Rejecting that view, Justice Barrett wrote in a concurring opinion that she sees “no reason to decide in this case whether Smith should be overruled, much less what should replace it.”
The lead Roberts opinion also spurns the invitation to overrule Smith, ruling in the Catholic group’s favor on other grounds.
“As Philadelphia acknowledges, [Catholic Social Service] has ‘long been a point of light in the City’s foster-care system,'” the lead opinion states. “[Catholic Social Service] seeks only an accommodation that will allow it to continue serving the children of Philadelphia in a manner consistent with its religious beliefs; it does not seek to impose those beliefs on anyone else. The refusal of Philadelphia to contract with CSS for the provision of foster care services unless it agrees to certify same-sex couples as foster parents cannot survive strict scrutiny, and violates the First Amendment.'”
The American Civil Liberties Union made clear they believed the reach of the ruling was limited.
“We are relieved that the court did not recognize a license to discriminate based on religious beliefs,” Leslie Cooper, the deputy director of the group’s LGBTQ & HIV Project, wrote in a statement. “Opponents of LGBTQ equality have been seeking to undo hard-won non-discrimination protections by asking the court to establish a constitutional right to opt out of such laws when discrimination is motivated by religious beliefs. This is the second time in four years that the court has declined to do so. This is good news for LGBTQ people and for everyone who depends on the protections of non-discrimination laws.”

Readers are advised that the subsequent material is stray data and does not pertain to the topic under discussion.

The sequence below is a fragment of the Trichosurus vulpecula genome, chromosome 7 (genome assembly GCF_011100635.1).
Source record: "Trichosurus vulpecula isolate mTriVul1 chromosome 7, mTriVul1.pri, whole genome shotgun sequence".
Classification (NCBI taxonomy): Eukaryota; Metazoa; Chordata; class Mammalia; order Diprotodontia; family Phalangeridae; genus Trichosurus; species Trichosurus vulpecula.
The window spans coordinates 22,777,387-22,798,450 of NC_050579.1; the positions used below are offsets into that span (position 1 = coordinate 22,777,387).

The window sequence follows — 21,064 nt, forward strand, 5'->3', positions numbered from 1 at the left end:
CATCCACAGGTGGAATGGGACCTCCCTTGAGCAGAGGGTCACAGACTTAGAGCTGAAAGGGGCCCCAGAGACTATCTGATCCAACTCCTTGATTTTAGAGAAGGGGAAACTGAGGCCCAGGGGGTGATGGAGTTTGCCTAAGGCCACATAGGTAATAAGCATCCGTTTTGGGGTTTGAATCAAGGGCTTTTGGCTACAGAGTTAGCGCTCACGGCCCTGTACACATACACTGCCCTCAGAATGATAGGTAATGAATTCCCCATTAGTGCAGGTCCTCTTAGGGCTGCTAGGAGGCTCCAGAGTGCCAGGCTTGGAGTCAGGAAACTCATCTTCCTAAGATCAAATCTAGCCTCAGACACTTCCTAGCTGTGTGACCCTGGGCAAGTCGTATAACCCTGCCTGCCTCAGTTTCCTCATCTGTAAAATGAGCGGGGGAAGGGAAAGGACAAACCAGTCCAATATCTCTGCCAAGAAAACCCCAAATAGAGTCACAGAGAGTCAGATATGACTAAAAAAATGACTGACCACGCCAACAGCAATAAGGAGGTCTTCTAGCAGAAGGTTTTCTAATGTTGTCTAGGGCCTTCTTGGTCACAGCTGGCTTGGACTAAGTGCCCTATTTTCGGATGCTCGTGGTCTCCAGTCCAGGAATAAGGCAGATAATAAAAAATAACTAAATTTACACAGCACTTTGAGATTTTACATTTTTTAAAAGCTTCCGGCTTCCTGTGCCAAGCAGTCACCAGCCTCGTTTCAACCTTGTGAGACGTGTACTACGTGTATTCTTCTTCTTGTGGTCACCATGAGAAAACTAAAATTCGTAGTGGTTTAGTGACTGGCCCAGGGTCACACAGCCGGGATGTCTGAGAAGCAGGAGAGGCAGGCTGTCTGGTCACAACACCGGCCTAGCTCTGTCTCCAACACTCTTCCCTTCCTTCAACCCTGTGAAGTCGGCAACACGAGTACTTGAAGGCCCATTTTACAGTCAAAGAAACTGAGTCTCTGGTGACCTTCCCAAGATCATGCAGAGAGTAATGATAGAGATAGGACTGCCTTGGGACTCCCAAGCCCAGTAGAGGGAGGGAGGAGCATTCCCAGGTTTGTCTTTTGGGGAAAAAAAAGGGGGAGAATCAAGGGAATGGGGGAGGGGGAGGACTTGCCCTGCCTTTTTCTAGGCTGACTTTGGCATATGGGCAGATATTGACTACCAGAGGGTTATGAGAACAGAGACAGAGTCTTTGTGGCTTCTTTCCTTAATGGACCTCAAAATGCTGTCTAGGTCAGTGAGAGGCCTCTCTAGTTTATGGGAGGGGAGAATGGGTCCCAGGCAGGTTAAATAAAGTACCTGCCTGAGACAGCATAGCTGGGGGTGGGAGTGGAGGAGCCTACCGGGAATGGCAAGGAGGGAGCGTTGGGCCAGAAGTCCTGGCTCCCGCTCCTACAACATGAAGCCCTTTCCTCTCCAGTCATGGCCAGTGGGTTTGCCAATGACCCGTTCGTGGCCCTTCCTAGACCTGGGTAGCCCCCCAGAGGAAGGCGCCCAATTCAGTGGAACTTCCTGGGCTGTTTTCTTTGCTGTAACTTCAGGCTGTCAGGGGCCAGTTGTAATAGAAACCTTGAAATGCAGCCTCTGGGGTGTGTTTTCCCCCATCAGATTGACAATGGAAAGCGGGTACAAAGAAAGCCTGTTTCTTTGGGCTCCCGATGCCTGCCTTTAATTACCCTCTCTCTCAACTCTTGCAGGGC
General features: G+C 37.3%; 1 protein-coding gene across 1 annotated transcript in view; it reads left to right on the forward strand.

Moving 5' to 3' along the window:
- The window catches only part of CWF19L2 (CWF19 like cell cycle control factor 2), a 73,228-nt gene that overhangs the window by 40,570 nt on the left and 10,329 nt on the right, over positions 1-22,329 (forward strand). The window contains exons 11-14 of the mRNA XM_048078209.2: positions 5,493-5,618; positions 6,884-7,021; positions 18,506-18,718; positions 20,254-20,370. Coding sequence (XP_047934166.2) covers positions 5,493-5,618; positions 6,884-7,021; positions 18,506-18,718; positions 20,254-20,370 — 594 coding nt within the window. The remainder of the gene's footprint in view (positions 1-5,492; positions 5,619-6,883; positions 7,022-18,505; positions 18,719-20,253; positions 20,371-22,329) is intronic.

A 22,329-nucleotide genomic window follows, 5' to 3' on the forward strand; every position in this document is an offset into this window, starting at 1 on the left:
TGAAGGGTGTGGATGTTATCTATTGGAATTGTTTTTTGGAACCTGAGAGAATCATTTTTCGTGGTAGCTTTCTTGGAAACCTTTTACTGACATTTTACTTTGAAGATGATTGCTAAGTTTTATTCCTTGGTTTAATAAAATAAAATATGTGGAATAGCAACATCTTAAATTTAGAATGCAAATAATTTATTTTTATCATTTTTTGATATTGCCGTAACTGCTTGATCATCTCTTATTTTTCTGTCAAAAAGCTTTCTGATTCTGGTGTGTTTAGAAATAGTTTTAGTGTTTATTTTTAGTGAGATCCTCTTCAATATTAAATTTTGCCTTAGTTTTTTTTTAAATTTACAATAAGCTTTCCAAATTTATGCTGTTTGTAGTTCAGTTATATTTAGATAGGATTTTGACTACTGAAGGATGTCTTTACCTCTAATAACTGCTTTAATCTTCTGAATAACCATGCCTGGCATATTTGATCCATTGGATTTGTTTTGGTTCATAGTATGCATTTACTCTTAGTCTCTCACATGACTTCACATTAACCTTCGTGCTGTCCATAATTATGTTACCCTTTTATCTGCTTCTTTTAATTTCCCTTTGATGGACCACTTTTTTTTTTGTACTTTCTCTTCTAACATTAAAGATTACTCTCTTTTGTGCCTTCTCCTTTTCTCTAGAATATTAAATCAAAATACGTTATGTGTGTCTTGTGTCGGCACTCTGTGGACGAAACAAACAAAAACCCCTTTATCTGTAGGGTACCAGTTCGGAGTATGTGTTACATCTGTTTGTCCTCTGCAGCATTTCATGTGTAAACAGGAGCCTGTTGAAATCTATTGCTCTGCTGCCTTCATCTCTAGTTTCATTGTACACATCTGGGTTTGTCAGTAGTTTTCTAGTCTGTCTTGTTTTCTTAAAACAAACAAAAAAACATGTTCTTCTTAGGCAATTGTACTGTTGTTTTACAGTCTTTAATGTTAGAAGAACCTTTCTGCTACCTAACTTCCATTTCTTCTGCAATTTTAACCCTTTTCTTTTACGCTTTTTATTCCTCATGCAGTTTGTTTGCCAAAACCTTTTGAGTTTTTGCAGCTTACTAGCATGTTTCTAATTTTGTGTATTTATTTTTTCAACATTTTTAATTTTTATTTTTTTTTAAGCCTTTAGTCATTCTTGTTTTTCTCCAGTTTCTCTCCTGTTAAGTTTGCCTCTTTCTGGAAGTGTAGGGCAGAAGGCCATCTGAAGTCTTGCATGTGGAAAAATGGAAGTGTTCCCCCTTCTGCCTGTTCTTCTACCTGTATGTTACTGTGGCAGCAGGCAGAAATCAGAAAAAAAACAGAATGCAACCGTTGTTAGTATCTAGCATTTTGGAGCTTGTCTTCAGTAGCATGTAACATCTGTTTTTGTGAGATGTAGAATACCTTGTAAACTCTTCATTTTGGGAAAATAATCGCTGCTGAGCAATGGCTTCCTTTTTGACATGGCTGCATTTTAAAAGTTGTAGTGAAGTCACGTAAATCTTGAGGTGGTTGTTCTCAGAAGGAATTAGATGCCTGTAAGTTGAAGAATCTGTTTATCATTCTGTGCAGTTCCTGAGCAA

At its core, the Fulton opinion found that Philadelphia’s refusal to contract with the Catholic group could not stand because the city had a mechanism for individualized exemptions—which it did not extend to CSS.
“Where such a system of individual exemptions exists, the government may not refuse to extend that system to cases of religious hardship without a compelling reason,” the summary of the court’s ruling states.
As the ACLU noted, that means the court’s holding will not affect any foster care programs that do not have the same system for individualized exemptions.
“This is good news for the more than 400,000 children in foster care across the country, who are the ones who get hurt the most if placement decisions are made based on an agency’s religious beliefs rather than the child’s best interest,” Cooper said.
Stephanie Haynes, the executive director of Philadelphia Family Pride, sounded a similar note.
“We are relieved that this decision only applies to this specific contract, and hopeful that Philadelphia will be able to address the constitutional concerns the court identified,” Haynes wrote in a statement. “LGBTQ people are just as qualified to be foster parents as anyone else. There is no reason our families should be turned away from fostering children. In states across the country, many children spend years in a group home before being placed with a foster family, if ever.”
Read the ruling below:
[Image of Chief Justice Roberts by Erin Schaff-Pool/Getty Images)